Known for his period costumes and big personality, Harper Harris was fired by museum management on May 17, a decision that was upheld this week in a ruling by Judge Philip Taylor.
Howard Evans, Harris’ defense attorney, said he and his client are considering appealing the judge’s decision.
“The decision is a disappointment, but not an unexpected outcome,” Evans said. “Harper’s dedication and high job performance ratings for 15 years is overshadowed by emphasis on a couple of incidents which were addressed at the time they occurred.”
In a four-page decision, Taylor wrote that there was “sufficient” and “substantial” evidence presented to uphold the termination.
“The hearing officer finds that the employee/appellant’s job duties were more than providing colorful commentary on the Civil War period and period pieces in the museum,” Taylor wrote. “Specifically, the hearing officer finds that the employee/appellant’s job required that he be on time for work, events and programs, that he properly complete needed reports, that he properly organize his work day, that he properly organize and plan for upcoming events including tours and major programs, and that he work as a team member with fellow employees and supervisors.”
During an appeal hearing on June 20, the city said Harris — who had worked for the city for 15 years — did not conduct himself professionally despite being warned on several occasions that his job performance needed improvement.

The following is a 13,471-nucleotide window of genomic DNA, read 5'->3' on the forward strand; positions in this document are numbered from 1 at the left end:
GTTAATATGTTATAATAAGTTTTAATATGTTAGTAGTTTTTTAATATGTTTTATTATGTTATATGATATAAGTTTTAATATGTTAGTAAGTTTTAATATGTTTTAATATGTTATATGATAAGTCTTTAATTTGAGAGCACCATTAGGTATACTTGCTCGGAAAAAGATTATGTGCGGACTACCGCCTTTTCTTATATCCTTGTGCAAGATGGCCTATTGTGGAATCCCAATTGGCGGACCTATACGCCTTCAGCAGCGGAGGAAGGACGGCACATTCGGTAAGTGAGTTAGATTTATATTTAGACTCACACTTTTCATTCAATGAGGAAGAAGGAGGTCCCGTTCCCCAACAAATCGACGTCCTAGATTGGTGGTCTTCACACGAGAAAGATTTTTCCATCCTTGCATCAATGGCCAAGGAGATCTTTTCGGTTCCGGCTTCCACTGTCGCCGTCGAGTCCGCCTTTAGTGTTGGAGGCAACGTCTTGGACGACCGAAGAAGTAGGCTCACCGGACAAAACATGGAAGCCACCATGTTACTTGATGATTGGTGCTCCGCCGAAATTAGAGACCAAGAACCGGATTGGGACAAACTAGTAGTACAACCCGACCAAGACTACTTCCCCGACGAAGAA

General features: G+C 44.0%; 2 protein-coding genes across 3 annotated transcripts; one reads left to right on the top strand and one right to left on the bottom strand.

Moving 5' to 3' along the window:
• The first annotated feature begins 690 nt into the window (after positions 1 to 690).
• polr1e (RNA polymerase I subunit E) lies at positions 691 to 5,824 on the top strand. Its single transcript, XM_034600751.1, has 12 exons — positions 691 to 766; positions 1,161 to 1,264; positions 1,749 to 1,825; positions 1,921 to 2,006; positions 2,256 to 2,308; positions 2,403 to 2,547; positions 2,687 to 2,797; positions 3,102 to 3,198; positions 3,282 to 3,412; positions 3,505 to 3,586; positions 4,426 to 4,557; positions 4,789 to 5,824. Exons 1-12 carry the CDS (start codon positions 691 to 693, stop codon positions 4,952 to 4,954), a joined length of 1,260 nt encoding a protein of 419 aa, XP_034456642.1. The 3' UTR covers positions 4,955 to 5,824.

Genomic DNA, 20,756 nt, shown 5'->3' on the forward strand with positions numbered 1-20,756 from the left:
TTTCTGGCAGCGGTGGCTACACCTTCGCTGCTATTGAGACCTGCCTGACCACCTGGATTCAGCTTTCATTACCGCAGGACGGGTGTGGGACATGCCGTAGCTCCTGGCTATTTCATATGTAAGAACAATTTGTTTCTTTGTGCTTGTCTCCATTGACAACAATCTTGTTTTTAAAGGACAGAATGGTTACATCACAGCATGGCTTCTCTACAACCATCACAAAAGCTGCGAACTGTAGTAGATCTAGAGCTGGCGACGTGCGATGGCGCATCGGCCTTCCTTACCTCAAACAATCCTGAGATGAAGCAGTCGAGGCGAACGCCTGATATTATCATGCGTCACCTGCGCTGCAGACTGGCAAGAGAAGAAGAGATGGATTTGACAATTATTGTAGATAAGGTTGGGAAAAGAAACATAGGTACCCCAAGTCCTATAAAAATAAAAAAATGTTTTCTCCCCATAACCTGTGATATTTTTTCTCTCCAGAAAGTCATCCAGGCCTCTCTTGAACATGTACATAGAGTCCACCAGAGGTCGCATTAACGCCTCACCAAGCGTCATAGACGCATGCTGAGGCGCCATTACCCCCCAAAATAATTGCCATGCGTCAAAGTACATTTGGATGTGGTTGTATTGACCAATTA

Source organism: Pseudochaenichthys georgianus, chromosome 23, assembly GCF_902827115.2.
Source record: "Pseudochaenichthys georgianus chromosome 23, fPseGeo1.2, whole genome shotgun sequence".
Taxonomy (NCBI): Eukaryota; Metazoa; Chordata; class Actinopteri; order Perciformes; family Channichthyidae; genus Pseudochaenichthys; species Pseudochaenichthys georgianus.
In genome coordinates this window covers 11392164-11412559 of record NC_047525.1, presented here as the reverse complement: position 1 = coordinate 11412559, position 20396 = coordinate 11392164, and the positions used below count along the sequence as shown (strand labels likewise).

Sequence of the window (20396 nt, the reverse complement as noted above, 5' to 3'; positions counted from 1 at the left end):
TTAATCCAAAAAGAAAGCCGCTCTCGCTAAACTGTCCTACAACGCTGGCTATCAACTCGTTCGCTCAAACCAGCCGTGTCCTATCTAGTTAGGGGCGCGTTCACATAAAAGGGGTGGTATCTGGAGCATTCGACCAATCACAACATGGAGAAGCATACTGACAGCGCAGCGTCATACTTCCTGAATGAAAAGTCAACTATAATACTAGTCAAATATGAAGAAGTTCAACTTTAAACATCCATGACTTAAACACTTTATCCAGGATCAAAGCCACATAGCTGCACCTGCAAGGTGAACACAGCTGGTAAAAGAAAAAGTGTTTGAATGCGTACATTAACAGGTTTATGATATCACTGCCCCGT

City Attorney Jamie Wingler said Harris was fired for insubordination, tardiness, inappropriate behavior toward visitors, unsafe habits surrounding demonstration weapons and poor program planning.
Museum Executive Director Dr. Richard Banz testified that Harris failed to raise his performance level after being placed on a 90-day performance improvement plan in February.
But Harris and his attorney maintained that his firing was a part of a plan by Banz to clean house of longtime museum employees after the former college professor was hired to lead the museum in 2010. Banz acknowledged that five part-time employees were laid off last summer to cut the budget by 11 percent but said Harris’ termination was based solely on his lack of performance and professionalism.
On Thursday, Harris said he was disappointed in the direction taken by the museum; its fundraising arm, called the Kennesaw Museum Foundation; and the Kennesaw City Council. The city owns the museum, home of “The General” Civil War-era locomotive.
“I could not let them fire me after 15 years and walk out without a fight,” said Harris, 59. “It’s sad that they had to resort to embellishing things to make me look bad. People who know me, know me. They know it’s not true. I worked very hard to make the museum work over the years. I’m really proud of all of my accomplishments, friends and acquaintances from all over the world that I had a chance to meet.”
But most of all, Harris said he will miss the children and seniors to whom he gave often gave guided tours.
Harris said he does not plan to return to the museum under the current management. As for the future, he said he will consider his interests in music and acting when deciding on his next career move.
“I’m a local fellow, born and raised here, and plan to be a part of this community and Civil War community in some way or another,” Harris said.